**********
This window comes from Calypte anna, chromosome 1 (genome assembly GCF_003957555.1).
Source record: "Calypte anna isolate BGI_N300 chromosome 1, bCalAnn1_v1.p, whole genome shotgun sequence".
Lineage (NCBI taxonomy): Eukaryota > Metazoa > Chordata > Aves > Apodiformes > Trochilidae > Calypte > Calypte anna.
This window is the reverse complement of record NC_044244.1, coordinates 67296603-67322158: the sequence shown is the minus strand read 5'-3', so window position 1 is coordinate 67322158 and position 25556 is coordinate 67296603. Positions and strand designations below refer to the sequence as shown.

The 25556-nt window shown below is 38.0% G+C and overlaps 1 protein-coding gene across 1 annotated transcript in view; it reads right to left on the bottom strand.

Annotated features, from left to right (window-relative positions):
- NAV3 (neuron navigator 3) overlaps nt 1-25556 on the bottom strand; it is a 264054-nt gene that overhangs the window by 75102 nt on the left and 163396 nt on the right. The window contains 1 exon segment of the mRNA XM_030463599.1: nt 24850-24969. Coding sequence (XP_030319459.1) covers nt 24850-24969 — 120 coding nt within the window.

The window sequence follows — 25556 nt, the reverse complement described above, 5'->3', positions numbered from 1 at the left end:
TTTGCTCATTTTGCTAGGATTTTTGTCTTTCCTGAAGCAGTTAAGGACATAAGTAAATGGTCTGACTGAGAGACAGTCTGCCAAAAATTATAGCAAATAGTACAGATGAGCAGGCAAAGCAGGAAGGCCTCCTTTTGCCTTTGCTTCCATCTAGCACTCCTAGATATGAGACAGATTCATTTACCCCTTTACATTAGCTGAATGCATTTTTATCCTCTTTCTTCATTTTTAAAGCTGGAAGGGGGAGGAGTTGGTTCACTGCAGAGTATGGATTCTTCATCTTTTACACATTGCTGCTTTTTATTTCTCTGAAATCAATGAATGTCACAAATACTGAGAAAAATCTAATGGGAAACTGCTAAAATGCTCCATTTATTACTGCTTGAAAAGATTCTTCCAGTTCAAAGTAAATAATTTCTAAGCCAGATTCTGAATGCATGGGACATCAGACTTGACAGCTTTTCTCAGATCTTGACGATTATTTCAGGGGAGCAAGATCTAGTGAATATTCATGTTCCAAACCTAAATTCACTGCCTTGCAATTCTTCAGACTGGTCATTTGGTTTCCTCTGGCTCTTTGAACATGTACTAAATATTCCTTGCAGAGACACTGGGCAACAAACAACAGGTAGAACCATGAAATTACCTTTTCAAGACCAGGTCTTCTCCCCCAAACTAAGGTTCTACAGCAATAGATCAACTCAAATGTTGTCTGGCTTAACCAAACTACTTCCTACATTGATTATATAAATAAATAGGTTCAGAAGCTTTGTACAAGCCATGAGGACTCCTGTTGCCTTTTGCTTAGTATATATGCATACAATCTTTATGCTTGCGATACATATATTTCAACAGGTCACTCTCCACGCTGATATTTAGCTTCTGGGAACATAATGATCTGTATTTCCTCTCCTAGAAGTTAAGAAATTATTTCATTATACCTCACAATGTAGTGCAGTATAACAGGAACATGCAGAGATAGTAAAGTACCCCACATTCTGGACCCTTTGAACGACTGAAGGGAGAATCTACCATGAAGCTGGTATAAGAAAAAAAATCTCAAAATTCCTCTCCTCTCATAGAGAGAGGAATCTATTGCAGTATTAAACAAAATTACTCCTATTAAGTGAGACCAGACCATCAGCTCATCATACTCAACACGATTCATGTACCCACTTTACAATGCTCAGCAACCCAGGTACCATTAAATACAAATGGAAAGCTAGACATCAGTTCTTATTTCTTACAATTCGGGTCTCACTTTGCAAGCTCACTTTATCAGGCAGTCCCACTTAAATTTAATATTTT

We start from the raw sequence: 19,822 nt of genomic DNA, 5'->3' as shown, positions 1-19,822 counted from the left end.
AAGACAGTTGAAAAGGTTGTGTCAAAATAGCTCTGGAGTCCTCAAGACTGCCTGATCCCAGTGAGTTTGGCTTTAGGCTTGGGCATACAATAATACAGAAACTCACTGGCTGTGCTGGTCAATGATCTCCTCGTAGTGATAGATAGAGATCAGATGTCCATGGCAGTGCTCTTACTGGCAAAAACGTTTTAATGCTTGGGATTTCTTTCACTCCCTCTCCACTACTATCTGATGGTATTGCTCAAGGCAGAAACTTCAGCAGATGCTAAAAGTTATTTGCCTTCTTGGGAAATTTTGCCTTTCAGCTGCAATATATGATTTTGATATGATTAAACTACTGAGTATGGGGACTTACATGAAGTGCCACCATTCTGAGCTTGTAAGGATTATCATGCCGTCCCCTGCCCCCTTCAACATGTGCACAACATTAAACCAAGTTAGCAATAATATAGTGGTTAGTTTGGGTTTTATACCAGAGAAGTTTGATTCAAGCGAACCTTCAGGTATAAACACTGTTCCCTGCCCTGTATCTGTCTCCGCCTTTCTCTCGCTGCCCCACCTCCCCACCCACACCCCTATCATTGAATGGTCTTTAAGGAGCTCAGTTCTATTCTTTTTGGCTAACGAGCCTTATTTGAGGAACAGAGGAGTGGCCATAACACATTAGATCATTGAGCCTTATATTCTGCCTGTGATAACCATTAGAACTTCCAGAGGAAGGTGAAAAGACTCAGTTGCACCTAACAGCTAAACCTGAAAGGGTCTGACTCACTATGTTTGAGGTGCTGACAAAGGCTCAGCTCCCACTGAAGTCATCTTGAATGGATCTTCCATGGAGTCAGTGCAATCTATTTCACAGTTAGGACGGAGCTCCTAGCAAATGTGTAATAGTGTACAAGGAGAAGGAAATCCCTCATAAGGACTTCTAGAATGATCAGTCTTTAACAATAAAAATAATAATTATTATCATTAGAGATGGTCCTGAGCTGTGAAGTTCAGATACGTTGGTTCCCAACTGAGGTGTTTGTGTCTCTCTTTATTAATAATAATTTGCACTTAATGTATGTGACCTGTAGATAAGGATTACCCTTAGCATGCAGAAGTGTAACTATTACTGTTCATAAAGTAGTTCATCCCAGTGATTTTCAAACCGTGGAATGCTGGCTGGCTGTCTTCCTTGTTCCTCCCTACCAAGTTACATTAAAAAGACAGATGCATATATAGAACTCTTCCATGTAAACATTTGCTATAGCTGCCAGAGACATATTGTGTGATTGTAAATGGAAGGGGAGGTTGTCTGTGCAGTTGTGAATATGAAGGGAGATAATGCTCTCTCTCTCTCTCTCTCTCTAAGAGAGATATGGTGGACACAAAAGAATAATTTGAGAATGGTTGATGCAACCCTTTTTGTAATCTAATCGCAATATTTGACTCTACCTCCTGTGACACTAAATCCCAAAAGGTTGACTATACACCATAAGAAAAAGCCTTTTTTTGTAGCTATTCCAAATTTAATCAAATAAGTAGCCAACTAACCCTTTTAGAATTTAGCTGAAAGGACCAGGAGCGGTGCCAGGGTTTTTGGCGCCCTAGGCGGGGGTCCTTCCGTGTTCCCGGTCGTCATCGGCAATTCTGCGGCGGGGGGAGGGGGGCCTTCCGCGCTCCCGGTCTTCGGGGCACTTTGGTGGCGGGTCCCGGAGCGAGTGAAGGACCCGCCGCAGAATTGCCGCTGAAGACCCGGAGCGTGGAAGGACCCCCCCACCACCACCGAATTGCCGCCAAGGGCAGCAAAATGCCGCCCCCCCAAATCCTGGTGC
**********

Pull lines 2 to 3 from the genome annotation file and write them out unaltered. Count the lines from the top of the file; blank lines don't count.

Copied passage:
Source record: "Calypte anna isolate BGI_N300 chromosome 1, bCalAnn1_v1.p, whole genome shotgun sequence".
Lineage (NCBI taxonomy): Eukaryota > Metazoa > Chordata > Aves > Apodiformes > Trochilidae > Calypte > Calypte anna.